SVOD surge leads to rise in solo video viewing | VOD | News | Rapid TV News
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The arrival of direct-to-consumer streaming services and mass availability of connected devices may have led to almost too much choice for video consumers but, says Ampere Analysis, such services are increasingly being consumed on a standalone basis.

Ampere solo VOD 5Jan2020Indeed the analyst notes that the new subscription OTT services are not only driving seismic shifts in the economics of the TV industry but they are also leading to a steady decline in the importance of TV as a social occasion. Ampere adds that despite the fact that some of the biggest ‘water cooler’ shows of 2019 were released on subscription online video services, the numbers of solo viewers are greatest in those markets with highest OTT video usage, indicating that it is specifically the rise of video-on-demand (VOD), and the huge variety in content choices that it enables, that is driving the phenomenon.

The research found that the drive to watch alone was most common in adult-only homes and in developed Western countries, particularly Sweden, Denmark and Australia, where over a third of consumers self-identify as solo viewers. By comparison, there was less solo viewing in emerging markets including Poland, India and Saudi Arabia where just over a tenth of respondents said they like to view alone.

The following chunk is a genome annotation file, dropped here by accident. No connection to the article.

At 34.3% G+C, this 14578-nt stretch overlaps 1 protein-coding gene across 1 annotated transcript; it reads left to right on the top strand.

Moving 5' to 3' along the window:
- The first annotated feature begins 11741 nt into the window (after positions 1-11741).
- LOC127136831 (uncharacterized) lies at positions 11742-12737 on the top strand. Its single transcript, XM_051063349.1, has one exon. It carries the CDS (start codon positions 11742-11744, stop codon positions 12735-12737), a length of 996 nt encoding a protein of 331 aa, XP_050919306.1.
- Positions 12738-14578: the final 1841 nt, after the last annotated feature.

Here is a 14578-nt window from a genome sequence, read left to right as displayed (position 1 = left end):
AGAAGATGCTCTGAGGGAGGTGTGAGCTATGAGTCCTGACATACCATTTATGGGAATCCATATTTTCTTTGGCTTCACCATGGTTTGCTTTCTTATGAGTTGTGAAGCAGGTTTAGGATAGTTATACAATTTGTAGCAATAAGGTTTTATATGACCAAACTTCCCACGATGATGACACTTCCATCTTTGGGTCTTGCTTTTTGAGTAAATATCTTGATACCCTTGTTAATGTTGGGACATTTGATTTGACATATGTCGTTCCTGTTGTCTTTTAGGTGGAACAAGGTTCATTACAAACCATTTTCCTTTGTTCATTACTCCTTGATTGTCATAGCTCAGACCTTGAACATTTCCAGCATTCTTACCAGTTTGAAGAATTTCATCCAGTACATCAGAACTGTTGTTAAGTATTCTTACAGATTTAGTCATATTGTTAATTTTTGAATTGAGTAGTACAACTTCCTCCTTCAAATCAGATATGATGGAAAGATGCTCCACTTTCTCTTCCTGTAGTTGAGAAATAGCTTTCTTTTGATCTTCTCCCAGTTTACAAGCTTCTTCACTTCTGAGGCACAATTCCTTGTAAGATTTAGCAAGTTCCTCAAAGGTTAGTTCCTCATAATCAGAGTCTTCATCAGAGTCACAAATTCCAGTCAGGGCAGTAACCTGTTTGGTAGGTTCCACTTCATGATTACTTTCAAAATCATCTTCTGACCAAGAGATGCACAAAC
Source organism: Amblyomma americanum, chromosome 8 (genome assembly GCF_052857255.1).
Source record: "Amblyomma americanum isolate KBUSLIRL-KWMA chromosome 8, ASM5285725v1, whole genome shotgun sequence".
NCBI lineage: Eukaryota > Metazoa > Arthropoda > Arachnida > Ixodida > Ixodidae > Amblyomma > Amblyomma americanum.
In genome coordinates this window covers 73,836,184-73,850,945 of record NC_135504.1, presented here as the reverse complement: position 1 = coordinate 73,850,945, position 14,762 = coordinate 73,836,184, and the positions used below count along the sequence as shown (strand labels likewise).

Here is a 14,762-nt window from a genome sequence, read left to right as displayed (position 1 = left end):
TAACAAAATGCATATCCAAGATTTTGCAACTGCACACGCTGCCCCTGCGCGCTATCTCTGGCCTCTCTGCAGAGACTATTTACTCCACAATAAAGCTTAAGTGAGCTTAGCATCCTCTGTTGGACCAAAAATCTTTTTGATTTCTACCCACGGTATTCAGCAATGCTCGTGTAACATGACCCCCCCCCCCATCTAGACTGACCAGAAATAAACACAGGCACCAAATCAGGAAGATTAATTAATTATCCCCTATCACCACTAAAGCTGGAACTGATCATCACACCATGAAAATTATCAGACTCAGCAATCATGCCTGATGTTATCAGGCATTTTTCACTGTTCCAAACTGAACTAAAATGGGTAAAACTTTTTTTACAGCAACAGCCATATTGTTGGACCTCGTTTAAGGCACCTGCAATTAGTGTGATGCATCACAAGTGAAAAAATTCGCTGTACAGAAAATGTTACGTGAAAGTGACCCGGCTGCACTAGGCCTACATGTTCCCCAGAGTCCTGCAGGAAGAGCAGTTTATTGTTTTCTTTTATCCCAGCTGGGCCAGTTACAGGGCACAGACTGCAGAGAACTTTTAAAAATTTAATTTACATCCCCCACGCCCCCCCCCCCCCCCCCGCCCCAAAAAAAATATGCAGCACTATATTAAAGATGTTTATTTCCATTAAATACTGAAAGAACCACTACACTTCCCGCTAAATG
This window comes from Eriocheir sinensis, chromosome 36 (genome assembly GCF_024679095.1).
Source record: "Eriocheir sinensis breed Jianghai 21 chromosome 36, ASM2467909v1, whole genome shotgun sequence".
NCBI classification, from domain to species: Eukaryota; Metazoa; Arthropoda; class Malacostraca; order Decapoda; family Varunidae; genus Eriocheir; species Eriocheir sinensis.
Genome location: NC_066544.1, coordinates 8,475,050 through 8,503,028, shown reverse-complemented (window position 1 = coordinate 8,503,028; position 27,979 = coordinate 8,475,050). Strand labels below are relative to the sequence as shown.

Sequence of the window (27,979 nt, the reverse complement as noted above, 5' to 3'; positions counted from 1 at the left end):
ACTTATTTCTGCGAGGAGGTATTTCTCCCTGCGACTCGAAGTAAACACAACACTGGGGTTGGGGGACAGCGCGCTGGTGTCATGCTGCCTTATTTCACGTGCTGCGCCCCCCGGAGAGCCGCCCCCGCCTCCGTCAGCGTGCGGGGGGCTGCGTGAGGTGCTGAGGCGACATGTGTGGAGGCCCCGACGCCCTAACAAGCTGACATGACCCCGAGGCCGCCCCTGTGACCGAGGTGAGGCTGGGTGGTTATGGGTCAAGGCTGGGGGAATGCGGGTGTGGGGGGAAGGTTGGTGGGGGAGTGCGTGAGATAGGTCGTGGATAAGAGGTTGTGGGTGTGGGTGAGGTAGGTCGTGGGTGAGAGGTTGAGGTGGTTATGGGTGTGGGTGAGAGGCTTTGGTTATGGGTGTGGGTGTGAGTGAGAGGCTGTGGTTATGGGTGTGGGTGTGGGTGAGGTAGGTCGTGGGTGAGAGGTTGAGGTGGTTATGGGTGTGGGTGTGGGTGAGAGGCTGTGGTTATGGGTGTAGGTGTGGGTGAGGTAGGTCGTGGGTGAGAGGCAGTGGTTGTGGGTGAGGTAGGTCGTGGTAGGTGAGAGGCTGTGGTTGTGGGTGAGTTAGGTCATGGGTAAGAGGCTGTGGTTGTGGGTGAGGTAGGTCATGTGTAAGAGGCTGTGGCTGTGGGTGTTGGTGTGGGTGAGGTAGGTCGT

And as subscription VOD penetration continues to rise, and streamers invest more in original programming, and as new platforms such as Disney+, Peacock, HBO Max and others enter the fray each with an array of new and exclusive content, Ampere believes the result will be that the number of solo viewers will continue to rise over the next few years.

Ampere also found a clear correlation across countries, linking SVOD usage and the proportion of consumers identifying as solo viewers. The relationship is especially clear once demographic effects are taken into account, and strongest in adult-only homes – particularly in households where the respondent lives with their partner and no children. Indeed, Ampere additionally revealed that the relationship between online video usage and solo viewing breaks down among households with children.

“The rise of SVOD services has resulted in a plethora of content hitting our screens. Accessibility through devices such as tablets and smartphones mean viewers can watch whatever they want, whenever they want,” said Ampere Analysis analyst Minal Modha. “This means watching alone has never been easier. As new services launch and existing services create content customised perfectly to their audiences, we believe solo viewing behaviour is a theme which will only grow further in importance.”